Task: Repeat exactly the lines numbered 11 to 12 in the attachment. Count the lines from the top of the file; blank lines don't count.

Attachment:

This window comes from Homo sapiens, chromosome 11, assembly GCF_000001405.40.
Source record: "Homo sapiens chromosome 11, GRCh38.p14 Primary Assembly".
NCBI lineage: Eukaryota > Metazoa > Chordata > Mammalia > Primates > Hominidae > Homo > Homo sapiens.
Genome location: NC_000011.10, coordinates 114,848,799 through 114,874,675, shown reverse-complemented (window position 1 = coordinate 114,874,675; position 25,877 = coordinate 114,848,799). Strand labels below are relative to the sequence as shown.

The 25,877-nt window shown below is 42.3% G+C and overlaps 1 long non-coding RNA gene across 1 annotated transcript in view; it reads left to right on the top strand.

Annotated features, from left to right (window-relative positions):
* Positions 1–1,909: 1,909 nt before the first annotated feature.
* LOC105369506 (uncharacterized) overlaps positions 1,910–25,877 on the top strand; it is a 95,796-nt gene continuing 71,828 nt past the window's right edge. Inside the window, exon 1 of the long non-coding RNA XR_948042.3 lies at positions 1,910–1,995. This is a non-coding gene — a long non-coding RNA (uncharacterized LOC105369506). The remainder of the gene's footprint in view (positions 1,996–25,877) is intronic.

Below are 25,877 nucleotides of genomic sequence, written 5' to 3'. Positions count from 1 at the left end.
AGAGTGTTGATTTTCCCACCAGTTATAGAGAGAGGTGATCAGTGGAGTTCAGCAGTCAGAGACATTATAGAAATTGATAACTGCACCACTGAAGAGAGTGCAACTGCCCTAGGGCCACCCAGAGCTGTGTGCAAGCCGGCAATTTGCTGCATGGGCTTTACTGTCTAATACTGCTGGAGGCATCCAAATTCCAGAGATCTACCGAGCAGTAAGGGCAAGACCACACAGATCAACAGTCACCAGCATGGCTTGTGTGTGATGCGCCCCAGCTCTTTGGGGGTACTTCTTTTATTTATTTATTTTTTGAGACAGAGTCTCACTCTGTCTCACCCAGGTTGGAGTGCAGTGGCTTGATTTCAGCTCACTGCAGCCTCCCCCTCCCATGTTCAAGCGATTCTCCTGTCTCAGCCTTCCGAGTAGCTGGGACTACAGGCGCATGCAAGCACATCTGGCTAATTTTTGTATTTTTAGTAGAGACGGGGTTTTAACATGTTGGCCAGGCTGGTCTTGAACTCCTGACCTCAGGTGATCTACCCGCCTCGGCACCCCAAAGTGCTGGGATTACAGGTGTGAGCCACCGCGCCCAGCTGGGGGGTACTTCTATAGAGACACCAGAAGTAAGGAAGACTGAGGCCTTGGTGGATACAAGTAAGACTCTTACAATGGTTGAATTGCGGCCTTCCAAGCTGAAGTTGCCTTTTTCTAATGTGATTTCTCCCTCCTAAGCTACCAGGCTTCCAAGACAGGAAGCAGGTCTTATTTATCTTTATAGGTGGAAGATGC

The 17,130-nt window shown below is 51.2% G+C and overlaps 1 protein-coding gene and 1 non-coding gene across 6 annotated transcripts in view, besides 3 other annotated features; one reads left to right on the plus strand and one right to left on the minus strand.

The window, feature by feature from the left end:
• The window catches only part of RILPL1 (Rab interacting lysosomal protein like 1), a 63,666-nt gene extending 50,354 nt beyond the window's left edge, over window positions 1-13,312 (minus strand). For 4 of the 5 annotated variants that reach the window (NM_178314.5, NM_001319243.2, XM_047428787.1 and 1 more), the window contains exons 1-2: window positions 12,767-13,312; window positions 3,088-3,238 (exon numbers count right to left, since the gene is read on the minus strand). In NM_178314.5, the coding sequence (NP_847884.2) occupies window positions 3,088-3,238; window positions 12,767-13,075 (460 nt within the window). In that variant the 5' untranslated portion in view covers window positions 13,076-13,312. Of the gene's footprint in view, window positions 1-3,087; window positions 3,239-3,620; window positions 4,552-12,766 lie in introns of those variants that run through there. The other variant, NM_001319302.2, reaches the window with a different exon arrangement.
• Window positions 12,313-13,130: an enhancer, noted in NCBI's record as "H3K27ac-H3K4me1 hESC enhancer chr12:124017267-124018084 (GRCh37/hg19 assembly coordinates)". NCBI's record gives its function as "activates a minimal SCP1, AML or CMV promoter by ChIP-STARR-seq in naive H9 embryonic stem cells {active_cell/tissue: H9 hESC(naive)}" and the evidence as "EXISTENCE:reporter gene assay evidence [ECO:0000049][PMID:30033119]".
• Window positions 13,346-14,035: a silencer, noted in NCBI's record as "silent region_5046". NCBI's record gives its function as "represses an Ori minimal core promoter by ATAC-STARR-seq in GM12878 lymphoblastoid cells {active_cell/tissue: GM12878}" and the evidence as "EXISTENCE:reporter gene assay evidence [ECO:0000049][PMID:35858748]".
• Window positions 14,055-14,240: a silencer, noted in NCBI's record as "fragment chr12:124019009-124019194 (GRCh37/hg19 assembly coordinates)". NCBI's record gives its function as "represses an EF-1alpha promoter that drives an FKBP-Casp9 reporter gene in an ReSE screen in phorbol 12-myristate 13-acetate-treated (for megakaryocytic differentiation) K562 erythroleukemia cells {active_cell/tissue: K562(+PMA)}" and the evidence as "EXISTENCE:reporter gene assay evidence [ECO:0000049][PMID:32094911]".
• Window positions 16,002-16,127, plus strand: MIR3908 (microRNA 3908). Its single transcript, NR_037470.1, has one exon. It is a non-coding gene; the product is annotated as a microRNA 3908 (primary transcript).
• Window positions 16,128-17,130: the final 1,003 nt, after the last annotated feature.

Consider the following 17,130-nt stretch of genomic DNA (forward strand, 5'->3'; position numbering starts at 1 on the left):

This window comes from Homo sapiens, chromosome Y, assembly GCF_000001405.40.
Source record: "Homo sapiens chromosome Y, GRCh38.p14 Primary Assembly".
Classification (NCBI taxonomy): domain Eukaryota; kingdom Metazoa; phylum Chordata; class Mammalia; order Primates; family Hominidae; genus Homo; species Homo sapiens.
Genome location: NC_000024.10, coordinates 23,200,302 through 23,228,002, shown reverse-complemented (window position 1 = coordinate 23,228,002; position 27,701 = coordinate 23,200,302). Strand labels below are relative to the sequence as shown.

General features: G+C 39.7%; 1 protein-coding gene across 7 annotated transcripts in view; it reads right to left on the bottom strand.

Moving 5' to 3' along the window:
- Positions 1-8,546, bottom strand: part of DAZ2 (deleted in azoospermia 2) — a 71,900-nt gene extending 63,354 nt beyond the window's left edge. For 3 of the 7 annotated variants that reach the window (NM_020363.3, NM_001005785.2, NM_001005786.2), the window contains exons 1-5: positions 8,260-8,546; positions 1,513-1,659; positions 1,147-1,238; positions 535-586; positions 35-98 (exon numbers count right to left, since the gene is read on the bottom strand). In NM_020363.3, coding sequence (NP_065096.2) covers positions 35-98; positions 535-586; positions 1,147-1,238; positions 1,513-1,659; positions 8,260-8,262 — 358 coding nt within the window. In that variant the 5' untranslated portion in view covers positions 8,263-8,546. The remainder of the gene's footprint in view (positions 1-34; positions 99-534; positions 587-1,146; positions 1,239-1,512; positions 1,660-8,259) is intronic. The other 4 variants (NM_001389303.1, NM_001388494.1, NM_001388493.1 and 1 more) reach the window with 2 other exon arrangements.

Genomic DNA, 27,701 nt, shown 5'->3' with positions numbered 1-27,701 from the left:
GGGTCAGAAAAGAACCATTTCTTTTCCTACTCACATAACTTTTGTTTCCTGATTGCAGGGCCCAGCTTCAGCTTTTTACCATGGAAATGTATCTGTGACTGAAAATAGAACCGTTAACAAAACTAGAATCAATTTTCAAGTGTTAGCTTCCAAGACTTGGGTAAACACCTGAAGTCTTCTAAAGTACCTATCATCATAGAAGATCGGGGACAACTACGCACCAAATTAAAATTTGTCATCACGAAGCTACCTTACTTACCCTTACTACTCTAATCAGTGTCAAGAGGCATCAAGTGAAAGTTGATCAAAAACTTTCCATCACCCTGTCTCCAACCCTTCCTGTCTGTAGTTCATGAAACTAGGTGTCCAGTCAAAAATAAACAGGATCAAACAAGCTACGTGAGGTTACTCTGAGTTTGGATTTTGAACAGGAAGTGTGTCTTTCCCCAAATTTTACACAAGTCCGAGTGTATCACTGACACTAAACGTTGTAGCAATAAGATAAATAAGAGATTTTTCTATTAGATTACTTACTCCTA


The 17,130-nt window shown below is 51.2% G+C and overlaps 1 protein-coding gene and 1 non-coding gene across 6 annotated transcripts in view, besides 3 other annotated features; one reads left to right on the plus strand and one right to left on the minus strand.

The window, feature by feature from the left end: